Religious cenobitism was, and is, but one of those morbid, unnatural and sexually subversive customs with which, among heathen races particularly, ethical thought has always delighted to invest the sacred or prophetic character. The same motive which made Isaiah, for instance, walk naked through the streets of Jerusalem to show that the Lord intended to strip the latter, and make her bare.' Which made Cardan remark, of roch "prophets," that if they went to church through the day they could sleep with prostitutes at night—introrsum turpes, speciosi pelle decord. Which made Ezekiel cut off his hair and beard, weigh them, and divide them into three parts, one of which was to be burned with fire, one cut with the knife, and one scattered to the four winds.' Which made him butter his bread with his oum excrement, and eat it publicly, in token of Gentile defilement.* Which made Jeremiah wear a wooden yoke, as a sign that the Jews should go into captivity which made Hosea cohabit with a prostitute for three years, to indicate that the tribes were guilty of wantonness and of idol-worship;1 and with another man's wife, to signify the so-called adultery of his nation with the gods of the heathen.*

The Jewish prophet, speaking tike an angel and acting like a beast, was an extraordinary being; but not more extraordinary than many of the cloistered cenobites and nuns of the middle ages; if indeed the character of the latter be materially improved in the present day. Among these, as we are credibly informed by El Ktab, a Mohammedan writer, whose book, "Traduction de Paul de Regla," was published in Pari3 in 1893, the sexual vices—Lesbian love, masturbation, etc.—grew so common that they came to be regarded as peculiarly Christian institutions by the theologians of Islam. The Mohammedan religion, while openly tolerating and even encouraging the sexual relationship, still placed such restrictions upon the practice of self-abuse that it was only allowed to devout Mussulmans when alone, on a journey; for the sin of the seminal emission during sleep, which was the subject of such long and heated controversy by the fathers of the early Christian Church, and which provided the necessary relief to the physical function, the pious Mussulman consoling himself with the convenient ejaculation that" Allah is merciful 1"*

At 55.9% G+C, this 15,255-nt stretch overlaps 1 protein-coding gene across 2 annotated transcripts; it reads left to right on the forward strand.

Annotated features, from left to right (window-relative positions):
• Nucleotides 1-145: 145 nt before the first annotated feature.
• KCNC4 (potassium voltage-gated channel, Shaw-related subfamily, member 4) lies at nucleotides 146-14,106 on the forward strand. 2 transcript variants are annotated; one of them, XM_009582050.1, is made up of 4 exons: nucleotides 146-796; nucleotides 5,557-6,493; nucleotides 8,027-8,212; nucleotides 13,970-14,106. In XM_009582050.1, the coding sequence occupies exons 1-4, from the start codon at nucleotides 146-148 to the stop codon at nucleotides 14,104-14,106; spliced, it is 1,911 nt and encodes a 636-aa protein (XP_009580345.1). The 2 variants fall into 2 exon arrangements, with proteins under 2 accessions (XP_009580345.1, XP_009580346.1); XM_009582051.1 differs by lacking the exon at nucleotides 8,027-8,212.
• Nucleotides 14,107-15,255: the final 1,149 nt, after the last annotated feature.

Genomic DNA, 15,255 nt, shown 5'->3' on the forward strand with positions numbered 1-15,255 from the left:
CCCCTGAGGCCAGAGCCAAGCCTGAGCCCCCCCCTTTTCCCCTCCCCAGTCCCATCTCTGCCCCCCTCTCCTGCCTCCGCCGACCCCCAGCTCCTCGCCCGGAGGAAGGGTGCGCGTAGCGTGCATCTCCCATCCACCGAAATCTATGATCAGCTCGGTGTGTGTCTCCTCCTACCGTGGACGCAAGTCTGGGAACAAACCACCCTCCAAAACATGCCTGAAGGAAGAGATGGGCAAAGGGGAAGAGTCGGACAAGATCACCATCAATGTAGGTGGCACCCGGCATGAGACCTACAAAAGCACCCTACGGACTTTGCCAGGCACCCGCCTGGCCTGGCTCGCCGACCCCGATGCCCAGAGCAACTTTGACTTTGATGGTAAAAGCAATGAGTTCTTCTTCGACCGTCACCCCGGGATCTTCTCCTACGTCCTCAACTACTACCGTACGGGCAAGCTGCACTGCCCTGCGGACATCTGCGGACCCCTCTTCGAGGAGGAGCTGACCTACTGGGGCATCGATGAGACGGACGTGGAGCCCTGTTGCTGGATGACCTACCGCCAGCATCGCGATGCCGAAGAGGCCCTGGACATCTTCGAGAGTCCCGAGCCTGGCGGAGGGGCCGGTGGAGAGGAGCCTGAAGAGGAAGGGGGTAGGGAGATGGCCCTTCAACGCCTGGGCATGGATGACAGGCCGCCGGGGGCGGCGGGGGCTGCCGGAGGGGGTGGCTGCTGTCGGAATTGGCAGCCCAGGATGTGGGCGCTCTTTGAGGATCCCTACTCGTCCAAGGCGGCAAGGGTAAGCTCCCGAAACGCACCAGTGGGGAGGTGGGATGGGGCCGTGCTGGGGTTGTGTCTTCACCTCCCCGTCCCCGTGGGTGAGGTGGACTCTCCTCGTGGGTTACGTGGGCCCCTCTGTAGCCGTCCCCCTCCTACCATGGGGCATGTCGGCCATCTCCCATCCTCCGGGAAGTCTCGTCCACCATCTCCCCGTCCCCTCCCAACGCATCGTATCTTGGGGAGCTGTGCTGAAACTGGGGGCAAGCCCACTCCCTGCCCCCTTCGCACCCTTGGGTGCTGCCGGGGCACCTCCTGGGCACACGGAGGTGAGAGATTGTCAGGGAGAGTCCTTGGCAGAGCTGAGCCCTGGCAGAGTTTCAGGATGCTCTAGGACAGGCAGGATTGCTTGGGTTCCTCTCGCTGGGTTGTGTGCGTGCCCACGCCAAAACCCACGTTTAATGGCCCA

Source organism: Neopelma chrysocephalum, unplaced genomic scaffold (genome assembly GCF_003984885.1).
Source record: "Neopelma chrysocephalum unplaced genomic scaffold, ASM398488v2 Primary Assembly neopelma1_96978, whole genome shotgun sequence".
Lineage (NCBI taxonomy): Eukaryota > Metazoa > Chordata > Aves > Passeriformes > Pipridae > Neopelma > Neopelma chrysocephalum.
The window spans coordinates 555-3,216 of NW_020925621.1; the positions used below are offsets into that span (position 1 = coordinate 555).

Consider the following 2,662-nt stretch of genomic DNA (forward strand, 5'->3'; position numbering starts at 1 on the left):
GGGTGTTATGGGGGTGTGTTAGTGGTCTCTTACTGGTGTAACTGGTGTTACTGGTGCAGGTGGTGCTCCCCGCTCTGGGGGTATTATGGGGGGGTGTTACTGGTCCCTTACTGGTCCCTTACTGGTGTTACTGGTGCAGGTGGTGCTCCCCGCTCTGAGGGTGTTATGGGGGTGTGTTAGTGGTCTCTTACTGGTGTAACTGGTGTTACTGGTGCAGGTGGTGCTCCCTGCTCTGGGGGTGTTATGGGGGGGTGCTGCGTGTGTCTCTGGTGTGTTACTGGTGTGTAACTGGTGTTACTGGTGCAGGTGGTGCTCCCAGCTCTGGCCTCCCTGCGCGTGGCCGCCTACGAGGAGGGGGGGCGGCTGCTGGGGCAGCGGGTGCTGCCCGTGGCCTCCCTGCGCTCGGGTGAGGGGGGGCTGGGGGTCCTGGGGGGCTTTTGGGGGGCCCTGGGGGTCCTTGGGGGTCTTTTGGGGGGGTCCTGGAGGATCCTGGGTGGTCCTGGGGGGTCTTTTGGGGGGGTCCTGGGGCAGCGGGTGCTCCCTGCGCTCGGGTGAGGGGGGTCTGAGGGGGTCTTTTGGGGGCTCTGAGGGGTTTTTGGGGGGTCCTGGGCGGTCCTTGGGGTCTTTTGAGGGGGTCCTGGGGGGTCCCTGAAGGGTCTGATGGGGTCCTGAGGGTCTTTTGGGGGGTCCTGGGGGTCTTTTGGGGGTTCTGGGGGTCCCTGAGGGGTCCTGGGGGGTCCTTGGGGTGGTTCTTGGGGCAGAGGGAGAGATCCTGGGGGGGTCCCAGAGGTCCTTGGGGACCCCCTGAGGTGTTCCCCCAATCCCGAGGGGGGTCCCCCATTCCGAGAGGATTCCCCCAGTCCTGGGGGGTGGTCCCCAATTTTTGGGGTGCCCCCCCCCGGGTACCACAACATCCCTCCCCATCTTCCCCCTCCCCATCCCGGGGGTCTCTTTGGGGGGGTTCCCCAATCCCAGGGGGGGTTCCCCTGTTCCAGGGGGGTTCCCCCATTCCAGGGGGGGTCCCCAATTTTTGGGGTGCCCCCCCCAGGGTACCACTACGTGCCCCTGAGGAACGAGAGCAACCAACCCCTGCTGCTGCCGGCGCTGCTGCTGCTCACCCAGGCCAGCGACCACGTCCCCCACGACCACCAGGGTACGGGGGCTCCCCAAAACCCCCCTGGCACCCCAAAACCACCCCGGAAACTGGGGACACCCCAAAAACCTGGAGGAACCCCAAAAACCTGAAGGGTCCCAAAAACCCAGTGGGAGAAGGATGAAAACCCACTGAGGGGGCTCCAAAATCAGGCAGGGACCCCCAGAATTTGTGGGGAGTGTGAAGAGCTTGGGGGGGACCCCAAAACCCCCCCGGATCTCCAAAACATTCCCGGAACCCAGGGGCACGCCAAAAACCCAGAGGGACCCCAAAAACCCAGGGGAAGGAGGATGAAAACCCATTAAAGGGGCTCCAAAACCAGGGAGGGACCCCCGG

* A careful reading of the records of ancient medicine will speedily convince us of the perfect consistency of the early Church's attitude towards certain sexual matters which later intelligence enabled it to unqualifiedly condemn. Thus, even Galen taught that long retention of the semen produced insanity. Hieronymus Mercurialia attributed to the same cause that, and many other maladies; and Oribasius (Med. Coll. 6, c. 37) says that those "who do not use carnal copulation suffer continually with heaviness and headache." Felix Plater, in his "Observations," tells of an old man who married a young wife, and, being unable to "pay his just debts," the latter took on a "kind of madness" (not unknown even today), in which "she desired every man that came to see her, by looks, words and gestures, to have to do with her." The Church, "knowing the Father's will but doing it not," dared not array itself against medical science, with its physical Culminations; and, being then far more timorous in this respect than at present, tacitly, at least, moved with the current it had not power to stem; going to such an extreme in the opposite direction that we find Jacchinus relating (in 9 Rharis, IS) the case of a patient, a young priest, who had bo exhausted himself with "chamberwork" that he became mad, and was only cured by "moistening remedies." The "moistening remedies" growing out of the prevalent belief that sexual love was due to abnormal heat and dryness of the brain.